Research Papers: Elastohydrodynamic Lubrication

Time-Temperature-Pressure Superposition in Polymer Thickened Liquid Lubricants

[+] Author and Article Information
Scott Bair

Georgia Institute of Technology,
Center for High-Pressure Rheology,
George W. Woodruff School
of Mechanical Engineering,
Atlanta, GA 30332-0405
e-mail: scott.bair@me.gatech.edu

Farrukh Qureshi

Physical & Analytical Sciences,
The Lubrizol Corporation,
29400 Lakeland Boulevard,
Wickliffe, OH 44092-2298
e-mail: Farrukh.Qureshi@Lubrizol.com

1Corresponding author.

Contributed by the Tribology Division of ASME for publication in the JOURNAL OF TRIBOLOGY. Manuscript received August 30, 2013; final manuscript received January 22, 2014; published online February 19, 2014. Assoc. Editor: Dong Zhu.

J. Tribol 136(2), 021505 (Feb 19, 2014) (6 pages) Paper No: TRIB-13-1176; doi: 10.1115/1.4026591 History: Received August 30, 2013; Revised January 22, 2014

Shear-dependent viscosities have been measured over a range of temperature and pressure for seven engine oils blended to have kinematic viscosity of 14 mm2/s at 100 °C with two base oils and four viscosity modifiers. Elevated pressure measurements were performed with a pressurized thin-film Couette viscometer and ambient pressure measurements were done with a PCS USV viscometer. These measurements were fitted to a generalized Newtonian model with the effective shear modulus specified by an empirical power-law shifting rule. The use of PAO-40 as a thickener delayed the shear-thinning to very high stress as compared with the polymers. The rate sensitivity of the oils thickened with nondispersant polymers was similar. Like the Tannas TBS viscometer, the PCS Instruments USV viscometer provides shear-dependent viscosity measurements, which can be essential for the most accurate time-temperature-pressure shifting. Viscosities measured at high viscous power in the ambient pressure viscometer, however, tend to be influenced by thermal softening and at high stress by shear cavitation.

Copyright © 2014 by ASME
Your Session has timed out. Please sign back in to continue.


Bair, S., Vergne, P., and Querry, M., 2005, “A Unified Shear-Thinning Treatment of Both Film Thickness and Traction in EHD,” Tribol. Lett., 18(2), pp. 145–152. [CrossRef]
Liu, Y., Wang, J. Q., Bair, S., and Vergne, P., 2007, “A Quantitative Solution for the Full Shear-Thinning EHL Point Contact Problem Including Traction,” Tribol. Lett., 28(2), pp. 171–181. [CrossRef]
Habchi, W., Vergne, P., Bair, S., Andersson, O., Eyheramendy, D., and Morales-Espejel, G. E., 2010, “Influence of Pressure and Temperature Dependence of Thermal Properties of a Lubricant on the Behaviour of Circular TEHD Contacts,” Tribol. Int., 43, pp. 1842–1850. [CrossRef]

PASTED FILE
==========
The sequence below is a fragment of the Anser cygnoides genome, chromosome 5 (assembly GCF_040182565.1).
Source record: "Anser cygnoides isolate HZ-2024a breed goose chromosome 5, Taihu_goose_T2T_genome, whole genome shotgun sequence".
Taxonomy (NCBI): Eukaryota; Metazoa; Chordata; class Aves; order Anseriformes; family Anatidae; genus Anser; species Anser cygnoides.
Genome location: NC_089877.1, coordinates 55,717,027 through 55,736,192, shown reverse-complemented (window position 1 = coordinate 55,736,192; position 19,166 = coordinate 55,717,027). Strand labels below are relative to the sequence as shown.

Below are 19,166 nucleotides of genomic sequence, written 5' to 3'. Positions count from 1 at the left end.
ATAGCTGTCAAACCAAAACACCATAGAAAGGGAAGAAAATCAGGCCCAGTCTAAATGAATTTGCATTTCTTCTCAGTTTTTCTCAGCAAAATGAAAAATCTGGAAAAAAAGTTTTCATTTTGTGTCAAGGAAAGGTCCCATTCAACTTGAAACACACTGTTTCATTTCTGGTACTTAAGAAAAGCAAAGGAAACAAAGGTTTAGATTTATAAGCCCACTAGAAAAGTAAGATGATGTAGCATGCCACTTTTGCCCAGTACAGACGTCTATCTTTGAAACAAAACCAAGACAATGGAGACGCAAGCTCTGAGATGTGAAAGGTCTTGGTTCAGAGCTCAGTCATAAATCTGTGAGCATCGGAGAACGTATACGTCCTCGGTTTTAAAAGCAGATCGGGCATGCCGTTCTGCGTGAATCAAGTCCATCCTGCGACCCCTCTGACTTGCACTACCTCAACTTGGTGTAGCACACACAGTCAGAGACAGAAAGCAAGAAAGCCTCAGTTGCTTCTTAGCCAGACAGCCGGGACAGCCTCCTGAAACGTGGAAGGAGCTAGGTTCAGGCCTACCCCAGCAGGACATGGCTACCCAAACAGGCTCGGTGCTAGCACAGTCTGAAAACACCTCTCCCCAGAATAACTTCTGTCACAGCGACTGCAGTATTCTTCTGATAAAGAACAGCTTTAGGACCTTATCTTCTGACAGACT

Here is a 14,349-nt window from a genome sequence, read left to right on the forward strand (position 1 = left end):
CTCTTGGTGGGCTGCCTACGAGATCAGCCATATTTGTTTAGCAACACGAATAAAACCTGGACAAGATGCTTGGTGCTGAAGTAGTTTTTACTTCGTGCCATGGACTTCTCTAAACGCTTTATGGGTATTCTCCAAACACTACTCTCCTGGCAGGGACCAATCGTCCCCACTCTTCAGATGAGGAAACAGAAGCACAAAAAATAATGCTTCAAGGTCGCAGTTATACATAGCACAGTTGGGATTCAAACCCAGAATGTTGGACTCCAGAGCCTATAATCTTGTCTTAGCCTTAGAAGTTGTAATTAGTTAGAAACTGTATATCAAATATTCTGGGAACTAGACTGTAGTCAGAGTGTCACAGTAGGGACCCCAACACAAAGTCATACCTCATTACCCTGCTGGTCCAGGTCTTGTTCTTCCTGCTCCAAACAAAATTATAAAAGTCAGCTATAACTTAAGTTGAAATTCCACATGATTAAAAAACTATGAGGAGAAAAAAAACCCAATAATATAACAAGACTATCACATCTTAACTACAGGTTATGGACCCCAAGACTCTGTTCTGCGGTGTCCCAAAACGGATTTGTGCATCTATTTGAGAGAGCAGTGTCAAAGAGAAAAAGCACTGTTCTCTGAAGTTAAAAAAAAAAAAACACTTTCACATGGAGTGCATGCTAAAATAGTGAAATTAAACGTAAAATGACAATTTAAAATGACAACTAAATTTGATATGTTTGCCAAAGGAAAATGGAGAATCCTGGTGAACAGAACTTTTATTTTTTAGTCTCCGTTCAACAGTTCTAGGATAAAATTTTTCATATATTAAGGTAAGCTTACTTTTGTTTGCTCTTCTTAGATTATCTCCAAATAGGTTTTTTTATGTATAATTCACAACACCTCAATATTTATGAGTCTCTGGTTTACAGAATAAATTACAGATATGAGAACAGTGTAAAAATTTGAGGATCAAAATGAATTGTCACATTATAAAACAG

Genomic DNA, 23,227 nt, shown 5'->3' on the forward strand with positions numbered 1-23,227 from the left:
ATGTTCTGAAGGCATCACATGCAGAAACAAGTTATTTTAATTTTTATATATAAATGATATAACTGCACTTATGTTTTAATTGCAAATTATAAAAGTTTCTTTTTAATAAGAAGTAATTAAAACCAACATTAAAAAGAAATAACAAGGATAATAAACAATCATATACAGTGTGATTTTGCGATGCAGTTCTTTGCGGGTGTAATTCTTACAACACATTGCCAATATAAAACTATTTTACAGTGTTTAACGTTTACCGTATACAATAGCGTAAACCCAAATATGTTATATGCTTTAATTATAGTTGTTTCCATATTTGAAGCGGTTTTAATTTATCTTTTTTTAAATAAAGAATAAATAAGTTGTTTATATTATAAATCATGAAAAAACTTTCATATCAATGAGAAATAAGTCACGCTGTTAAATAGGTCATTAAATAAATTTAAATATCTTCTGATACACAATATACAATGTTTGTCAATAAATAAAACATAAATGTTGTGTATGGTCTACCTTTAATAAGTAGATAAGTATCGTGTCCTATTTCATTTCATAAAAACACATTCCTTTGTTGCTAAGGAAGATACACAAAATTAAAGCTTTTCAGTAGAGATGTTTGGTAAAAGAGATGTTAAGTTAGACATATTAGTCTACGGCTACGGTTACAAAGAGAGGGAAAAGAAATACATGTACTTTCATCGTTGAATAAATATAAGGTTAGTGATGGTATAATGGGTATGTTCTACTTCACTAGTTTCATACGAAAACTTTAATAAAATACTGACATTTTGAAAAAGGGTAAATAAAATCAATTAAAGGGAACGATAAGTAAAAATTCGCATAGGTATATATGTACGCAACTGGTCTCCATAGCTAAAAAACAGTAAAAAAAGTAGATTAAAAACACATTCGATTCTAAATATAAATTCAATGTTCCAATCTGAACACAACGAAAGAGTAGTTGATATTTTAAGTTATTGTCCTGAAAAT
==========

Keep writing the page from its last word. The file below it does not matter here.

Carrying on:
Habchi, W., Bair, S., and Vergne, P., 2013, “On Friction Regimes in Quantitative Elastohydrodynamics,” Tribol. Int., 58, pp. 107–117. [CrossRef]
Krupka, I., Bair, S., Kumar, P., Khonsari, M. M., and Hartl, M., 2009, “An Experimental Validation of the Recently Discovered Scale Effect in Generalized Newtonian EHL,” Tribol. Lett., 33(2), pp. 127–135. [CrossRef]
Krupka, I., Kumar, P., Bair, S., Khonsari, M. M., and Hartl, M., 2010, “The Effect of Load (Pressure) for Quantitative EHL Film Thickness,” Tribol. Lett., 37(3), pp. 613–622. [CrossRef]
Bair, S., Krupka, I., Sperka, P., and Hartl, M., 2013, “Quantitative Elastohydrodynamic Film Thickness of Mechanically Degraded Oil,” Tribol. Int., 64, pp. 33–38. [CrossRef]
Habchi, W., Bair, S., Qureshi, F., and Covitch, M., 2013, “A Film Thickness Correction Formula for Double-Newtonian Shear-Thinning in Rolling EHL Circular Contacts,” Tribol. Lett., 50(1), pp. 59–66. [CrossRef]
Spikes, H., 2006, “Sixty Years of EHL,” Lubr. Sci., 18, pp. 265–291. [CrossRef]
Bair, S., 2006, “A More Complete Description of the Shear Rheology of High-Temperature, High-Shear Journal Bearing Lubrication,” Tribol. Trans.,” 49(1), pp. 39–45. [CrossRef]
Tanner, R. I., 2000, Engineering Rheology, 2nd ed., Oxford University, Oxford, UK, pp. 462–464.
BairS., 2007, High Pressure Rheology for Quantitative Elastohydrodynamics, Elsevier, Amsterdam, pp. 29; 137–149; 163; 171.
Guangjun, Z., Ping, H., Shizhu, W., and Huirong, M., 1998, “The Non-Newtonian Effect of Temperature on Hydrodynamic Lubrication Failure,” Lubr. Sci., 10(3), pp. 233–245. [CrossRef]
Hersey, M. D., and Zimmer, J. C., 1937, “Heat Effects in Capillary Flow at High Rates of Shear,” J. Appl. Phys., 8(5), pp. 359–363. [CrossRef]
Schultheisz, C. R., and Leigh, S. D., 2002, “Certification of the Rheological Behavior of SRM 2490, Polyisobutylene Dissolved in 2, 6, 10, 14-Tetramethylpentadecane,” NIST, 260(143), pp. 2–27.